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Lucy Mangan on why it's OK to feel vulnerable in these dark times

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These days, if I’m really honest, I try and walk on the side of the road with railings in case a car driven by someone intent on hitting pedestrians – and the headlines – mounts the pavement. And where once I was all about the loos and nearest croissant dispensary, I’m now more likely to subtly note the nearest escalator and exits in any new building I’m in. I have friends who quietly gave away concert tickets in the wake of the terrible Manchester Arena deaths, others who can’t always deal with the Tube and one or two who have started wearing trainers to work so that they can run if their commute takes a sudden turn for the worse.

You could argue that these discreet adjustments are a sign of weakness – an erosion of the Blitz spirit that is supposed to course thrillingly through our veins at all times. But as the latest wave of horrors breaks over us – the 59 (at time of writing) people killed and over 500 injured at Mandalay Bay in Las Vegas, not to mention two women slain by a knifeman in Marseille, and the shocking violence in Spain – I actually think the opposite is true.

Rather than worrying that we’re letting the side down, we should take a moment to consider that we are all doing really, really well. Really, really well not to be screaming in perpetual panic and trying to run in 14 directions at once. Really, really well just to be carrying on with our jobs, lives, families and friends while extremists, racists and terrorists of all kinds try to imperil, destabilise and poison us with their various actions, claims and beliefs.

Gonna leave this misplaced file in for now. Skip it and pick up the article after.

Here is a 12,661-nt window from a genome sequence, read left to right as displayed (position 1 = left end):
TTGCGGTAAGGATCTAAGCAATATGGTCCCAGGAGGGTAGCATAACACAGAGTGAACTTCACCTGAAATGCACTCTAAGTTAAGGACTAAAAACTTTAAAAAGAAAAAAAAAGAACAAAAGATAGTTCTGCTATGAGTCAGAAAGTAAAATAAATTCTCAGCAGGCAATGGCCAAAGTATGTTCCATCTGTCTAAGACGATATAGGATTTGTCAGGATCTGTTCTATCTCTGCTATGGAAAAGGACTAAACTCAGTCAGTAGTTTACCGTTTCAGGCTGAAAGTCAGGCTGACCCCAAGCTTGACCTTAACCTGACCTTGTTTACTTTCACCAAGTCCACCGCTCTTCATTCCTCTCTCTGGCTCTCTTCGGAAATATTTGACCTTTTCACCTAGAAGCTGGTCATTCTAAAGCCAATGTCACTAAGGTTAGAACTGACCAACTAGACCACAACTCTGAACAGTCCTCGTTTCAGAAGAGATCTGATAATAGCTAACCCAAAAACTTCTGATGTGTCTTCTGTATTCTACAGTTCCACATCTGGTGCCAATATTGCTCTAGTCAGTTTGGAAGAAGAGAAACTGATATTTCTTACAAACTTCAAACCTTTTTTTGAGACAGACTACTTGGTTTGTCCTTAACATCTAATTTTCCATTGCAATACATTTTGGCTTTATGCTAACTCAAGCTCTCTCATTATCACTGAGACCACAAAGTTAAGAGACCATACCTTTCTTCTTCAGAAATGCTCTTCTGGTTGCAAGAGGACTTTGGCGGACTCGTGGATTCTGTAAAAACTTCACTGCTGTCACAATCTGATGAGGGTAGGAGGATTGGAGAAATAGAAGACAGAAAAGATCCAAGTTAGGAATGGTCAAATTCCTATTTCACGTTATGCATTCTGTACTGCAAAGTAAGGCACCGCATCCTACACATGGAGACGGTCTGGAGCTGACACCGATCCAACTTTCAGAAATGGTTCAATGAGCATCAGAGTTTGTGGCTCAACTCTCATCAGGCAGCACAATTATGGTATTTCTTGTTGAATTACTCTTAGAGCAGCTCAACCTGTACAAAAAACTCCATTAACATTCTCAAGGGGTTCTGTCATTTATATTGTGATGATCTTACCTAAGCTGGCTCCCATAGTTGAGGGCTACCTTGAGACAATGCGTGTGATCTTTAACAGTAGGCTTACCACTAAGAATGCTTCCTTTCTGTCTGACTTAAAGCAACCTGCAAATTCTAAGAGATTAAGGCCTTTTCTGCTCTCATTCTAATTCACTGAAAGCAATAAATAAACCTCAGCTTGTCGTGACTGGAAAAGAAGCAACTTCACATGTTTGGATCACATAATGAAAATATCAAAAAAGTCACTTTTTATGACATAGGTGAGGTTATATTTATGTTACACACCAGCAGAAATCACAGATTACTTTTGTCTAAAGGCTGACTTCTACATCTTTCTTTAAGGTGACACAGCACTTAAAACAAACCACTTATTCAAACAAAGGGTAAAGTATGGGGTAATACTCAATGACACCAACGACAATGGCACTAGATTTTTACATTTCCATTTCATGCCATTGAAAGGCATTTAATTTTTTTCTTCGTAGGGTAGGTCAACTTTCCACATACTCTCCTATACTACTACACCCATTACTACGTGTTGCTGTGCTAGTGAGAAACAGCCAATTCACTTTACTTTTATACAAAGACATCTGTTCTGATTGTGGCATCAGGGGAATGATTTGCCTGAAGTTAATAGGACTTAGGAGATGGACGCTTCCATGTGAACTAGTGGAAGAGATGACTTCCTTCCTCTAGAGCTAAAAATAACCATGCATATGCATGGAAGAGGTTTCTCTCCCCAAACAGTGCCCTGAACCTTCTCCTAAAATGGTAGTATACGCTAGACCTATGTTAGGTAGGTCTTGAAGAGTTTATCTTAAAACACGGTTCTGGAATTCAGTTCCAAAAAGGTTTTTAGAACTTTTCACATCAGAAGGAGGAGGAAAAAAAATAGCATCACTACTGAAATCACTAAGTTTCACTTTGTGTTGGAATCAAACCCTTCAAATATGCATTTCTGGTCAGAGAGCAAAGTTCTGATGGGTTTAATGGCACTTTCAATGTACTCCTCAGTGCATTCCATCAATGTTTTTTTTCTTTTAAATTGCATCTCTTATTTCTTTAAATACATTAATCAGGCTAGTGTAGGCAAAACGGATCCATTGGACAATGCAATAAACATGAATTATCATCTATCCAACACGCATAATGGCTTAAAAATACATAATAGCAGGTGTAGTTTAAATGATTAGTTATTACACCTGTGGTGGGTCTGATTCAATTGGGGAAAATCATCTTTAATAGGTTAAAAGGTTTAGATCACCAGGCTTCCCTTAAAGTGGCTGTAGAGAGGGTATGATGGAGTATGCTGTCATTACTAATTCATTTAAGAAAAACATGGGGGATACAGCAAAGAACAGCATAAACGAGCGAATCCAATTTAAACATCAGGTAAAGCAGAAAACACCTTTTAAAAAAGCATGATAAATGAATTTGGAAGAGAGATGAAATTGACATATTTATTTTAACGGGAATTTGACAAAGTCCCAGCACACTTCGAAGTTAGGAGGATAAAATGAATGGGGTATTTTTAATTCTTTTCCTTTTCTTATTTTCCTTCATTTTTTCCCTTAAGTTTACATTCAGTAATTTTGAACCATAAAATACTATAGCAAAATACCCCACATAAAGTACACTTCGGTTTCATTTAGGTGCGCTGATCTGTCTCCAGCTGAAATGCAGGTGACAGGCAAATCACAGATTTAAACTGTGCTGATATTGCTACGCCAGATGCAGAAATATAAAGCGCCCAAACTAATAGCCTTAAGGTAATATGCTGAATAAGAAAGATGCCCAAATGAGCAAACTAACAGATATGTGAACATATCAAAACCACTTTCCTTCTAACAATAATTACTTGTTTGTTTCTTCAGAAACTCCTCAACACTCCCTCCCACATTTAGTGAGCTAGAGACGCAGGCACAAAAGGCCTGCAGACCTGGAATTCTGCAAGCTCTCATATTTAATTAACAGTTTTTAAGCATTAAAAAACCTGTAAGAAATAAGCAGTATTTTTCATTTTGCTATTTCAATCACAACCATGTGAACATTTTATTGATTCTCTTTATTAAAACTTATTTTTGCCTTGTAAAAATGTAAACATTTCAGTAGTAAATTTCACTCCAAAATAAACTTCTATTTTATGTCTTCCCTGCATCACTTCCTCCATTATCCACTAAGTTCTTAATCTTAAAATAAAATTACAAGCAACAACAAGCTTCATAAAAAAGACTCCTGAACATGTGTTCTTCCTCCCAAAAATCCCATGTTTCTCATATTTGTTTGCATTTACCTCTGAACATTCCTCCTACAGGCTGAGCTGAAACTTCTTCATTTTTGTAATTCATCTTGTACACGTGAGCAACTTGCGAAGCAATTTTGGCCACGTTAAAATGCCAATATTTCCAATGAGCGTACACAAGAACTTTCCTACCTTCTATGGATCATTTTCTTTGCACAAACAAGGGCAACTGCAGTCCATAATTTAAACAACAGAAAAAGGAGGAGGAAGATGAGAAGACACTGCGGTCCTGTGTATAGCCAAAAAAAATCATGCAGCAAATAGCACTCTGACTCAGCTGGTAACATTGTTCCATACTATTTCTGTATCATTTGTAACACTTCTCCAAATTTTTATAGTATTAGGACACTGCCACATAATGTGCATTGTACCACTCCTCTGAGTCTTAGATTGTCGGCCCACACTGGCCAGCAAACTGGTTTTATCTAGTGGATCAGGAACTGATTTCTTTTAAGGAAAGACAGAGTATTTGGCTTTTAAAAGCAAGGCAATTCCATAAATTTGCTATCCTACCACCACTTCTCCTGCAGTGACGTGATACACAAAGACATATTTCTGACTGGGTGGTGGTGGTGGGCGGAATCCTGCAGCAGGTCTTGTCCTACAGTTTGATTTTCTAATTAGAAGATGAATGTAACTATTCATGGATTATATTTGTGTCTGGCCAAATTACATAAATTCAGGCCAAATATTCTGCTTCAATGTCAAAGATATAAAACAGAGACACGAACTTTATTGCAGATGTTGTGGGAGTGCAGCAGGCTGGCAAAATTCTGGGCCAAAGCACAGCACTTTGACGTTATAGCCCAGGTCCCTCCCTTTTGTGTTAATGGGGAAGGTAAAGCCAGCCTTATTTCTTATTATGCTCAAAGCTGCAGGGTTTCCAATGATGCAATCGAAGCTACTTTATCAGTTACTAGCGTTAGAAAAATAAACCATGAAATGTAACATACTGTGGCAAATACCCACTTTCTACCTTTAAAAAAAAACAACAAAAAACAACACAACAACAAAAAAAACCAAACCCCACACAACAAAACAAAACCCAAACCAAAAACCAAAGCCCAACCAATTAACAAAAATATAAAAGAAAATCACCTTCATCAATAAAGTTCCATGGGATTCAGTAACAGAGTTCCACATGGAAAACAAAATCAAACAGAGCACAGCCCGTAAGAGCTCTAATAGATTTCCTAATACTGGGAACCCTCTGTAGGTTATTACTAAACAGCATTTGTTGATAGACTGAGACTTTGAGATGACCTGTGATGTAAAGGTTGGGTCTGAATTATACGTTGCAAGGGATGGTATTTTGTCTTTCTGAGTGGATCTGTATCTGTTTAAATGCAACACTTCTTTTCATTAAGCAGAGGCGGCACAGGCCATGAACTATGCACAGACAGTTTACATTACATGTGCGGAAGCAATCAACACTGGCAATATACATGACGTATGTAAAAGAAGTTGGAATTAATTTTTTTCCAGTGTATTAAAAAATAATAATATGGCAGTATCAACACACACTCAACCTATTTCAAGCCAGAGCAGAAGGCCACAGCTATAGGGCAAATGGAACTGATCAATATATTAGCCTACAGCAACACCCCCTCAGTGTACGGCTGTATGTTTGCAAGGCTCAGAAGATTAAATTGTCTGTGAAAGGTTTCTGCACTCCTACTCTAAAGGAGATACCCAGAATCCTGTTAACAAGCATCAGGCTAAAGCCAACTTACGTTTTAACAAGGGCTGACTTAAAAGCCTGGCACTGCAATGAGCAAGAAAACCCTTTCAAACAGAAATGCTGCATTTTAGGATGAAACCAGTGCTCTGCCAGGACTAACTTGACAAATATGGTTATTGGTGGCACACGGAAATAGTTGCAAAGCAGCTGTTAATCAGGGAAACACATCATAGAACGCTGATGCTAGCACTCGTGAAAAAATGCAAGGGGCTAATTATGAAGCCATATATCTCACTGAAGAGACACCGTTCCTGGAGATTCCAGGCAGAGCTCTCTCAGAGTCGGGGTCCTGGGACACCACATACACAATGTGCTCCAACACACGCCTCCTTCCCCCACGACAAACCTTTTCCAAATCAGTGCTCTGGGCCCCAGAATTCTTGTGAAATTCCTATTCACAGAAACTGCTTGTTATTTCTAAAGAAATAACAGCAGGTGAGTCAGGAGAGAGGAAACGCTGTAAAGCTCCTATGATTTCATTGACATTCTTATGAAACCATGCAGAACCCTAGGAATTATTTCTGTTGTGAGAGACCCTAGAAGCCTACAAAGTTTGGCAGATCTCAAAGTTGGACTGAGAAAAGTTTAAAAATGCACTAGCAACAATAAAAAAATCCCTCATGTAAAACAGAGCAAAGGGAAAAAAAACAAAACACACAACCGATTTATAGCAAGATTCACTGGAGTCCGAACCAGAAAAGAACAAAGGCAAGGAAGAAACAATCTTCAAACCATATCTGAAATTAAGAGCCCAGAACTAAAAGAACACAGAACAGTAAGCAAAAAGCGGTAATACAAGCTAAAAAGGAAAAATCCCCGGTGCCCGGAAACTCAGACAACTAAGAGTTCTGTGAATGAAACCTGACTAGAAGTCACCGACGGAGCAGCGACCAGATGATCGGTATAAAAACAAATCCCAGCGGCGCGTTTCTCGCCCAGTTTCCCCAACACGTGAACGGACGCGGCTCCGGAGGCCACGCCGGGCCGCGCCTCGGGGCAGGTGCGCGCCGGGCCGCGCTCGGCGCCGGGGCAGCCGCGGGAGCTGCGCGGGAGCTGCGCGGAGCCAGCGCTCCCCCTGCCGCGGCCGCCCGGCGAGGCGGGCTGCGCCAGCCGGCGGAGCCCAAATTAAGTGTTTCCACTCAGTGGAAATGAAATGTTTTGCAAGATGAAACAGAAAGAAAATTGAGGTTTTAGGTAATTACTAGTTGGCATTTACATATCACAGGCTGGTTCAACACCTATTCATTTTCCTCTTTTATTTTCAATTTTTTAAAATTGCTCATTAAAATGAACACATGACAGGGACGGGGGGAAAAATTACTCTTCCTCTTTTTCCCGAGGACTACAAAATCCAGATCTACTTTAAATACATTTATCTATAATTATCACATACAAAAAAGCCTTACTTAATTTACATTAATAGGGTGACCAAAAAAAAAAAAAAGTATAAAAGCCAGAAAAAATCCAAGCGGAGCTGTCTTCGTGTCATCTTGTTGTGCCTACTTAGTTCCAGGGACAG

For we are living in extraordinarily upsetting and stressful times and – even if you are lucky enough not to have been affected directly by any of the awful individual events that have occurred over the last few years – it is really, really hard.

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Volunteers build a memorial to those killed at the mass shooting at the Mandalay Bay hotel, Las Vegas.

It takes a lot of energy just to corral your thoughts and fears and keep acting normally. I didn’t realise how much until the news of nuclear missile testing broke and my immediate feeling was one of relief that – imminent incineration aside – at least I could consolidate all my wandering anxieties into one giant one.

Frankly, expecting to exist alongside such threats and not have the occasional wobble is unrealistic. But crossing the street, catching a bus or slipping on a pair of trainers now and then are temporary amendments and adaptations. We all need to tuck in, put some slack back into our overstretched nervous systems and regather our mental strength now and then. I bet even the people in the Blitz cowered in the deepest, darkest recess of the nearest air raid shelter now and again and swore they wouldn’t emerge until Churchill himself came and gave the all-clear.

What’s important is that we don’t let those moments join up. What began as brief rest mustn’t become a whole new way of life. Those superficial – and really, in many ways quite sensible – adjustments to changing times can’t be allowed to run deeper. Crossing a road to walk behind a barrier is one thing. Crossing it to avoid people we have been told to fear by those keen to stoke paranoia and unrest is quite another.

We need to use the energy saved by doing the former to fight against those who urge the latter. Protect your body, of course, but protect your mind too. Because that’s all that those who seek to harm really want.

Images: Alexandre Godreau / Rex Features

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